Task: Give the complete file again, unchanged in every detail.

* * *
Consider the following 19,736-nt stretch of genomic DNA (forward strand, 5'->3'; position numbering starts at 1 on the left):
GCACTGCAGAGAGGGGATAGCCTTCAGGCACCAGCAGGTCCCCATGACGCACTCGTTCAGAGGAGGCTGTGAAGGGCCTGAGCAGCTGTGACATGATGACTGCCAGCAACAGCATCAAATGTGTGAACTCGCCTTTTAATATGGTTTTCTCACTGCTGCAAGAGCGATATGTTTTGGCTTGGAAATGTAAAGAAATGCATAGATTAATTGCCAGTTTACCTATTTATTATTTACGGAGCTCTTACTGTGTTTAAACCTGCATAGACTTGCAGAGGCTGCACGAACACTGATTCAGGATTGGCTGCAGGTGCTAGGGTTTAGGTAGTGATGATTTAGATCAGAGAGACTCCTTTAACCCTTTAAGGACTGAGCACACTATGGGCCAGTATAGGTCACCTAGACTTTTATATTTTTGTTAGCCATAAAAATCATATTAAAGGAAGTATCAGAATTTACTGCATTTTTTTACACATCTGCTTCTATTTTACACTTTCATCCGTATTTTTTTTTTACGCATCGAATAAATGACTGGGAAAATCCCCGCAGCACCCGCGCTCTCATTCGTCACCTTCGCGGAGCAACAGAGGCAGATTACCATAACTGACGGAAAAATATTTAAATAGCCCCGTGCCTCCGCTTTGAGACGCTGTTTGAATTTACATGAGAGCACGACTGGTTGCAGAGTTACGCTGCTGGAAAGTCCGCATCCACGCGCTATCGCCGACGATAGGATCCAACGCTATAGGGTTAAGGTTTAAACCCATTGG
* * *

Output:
Consider the following 19,736-nt stretch of genomic DNA (forward strand, 5'->3'; position numbering starts at 1 on the left):
GCACTGCAGAGAGGGGATAGCCTTCAGGCACCAGCAGGTCCCCATGACGCACTCGTTCAGAGGAGGCTGTGAAGGGCCTGAGCAGCTGTGACATGATGACTGCCAGCAACAGCATCAAATGTGTGAACTCGCCTTTTAATATGGTTTTCTCACTGCTGCAAGAGCGATATGTTTTGGCTTGGAAATGTAAAGAAATGCATAGATTAATTGCCAGTTTACCTATTTATTATTTACGGAGCTCTTACTGTGTTTAAACCTGCATAGACTTGCAGAGGCTGCACGAACACTGATTCAGGATTGGCTGCAGGTGCTAGGGTTTAGGTAGTGATGATTTAGATCAGAGAGACTCCTTTAACCCTTTAAGGACTGAGCACACTATGGGCCAGTATAGGTCACCTAGACTTTTATATTTTTGTTAGCCATAAAAATCATATTAAAGGAAGTATCAGAATTTACTGCATTTTTTTACACATCTGCTTCTATTTTACACTTTCATCCGTATTTTTTTTTTACGCATCGAATAAATGACTGGGAAAATCCCCGCAGCACCCGCGCTCTCATTCGTCACCTTCGCGGAGCAACAGAGGCAGATTACCATAACTGACGGAAAAATATTTAAATAGCCCCGTGCCTCCGCTTTGAGACGCTGTTTGAATTTACATGAGAGCACGACTGGTTGCAGAGTTACGCTGCTGGAAAGTCCGCATCCACGCGCTATCGCCGACGATAGGATCCAACGCTATAGGGTTAAGGTTTAAACCCATTGG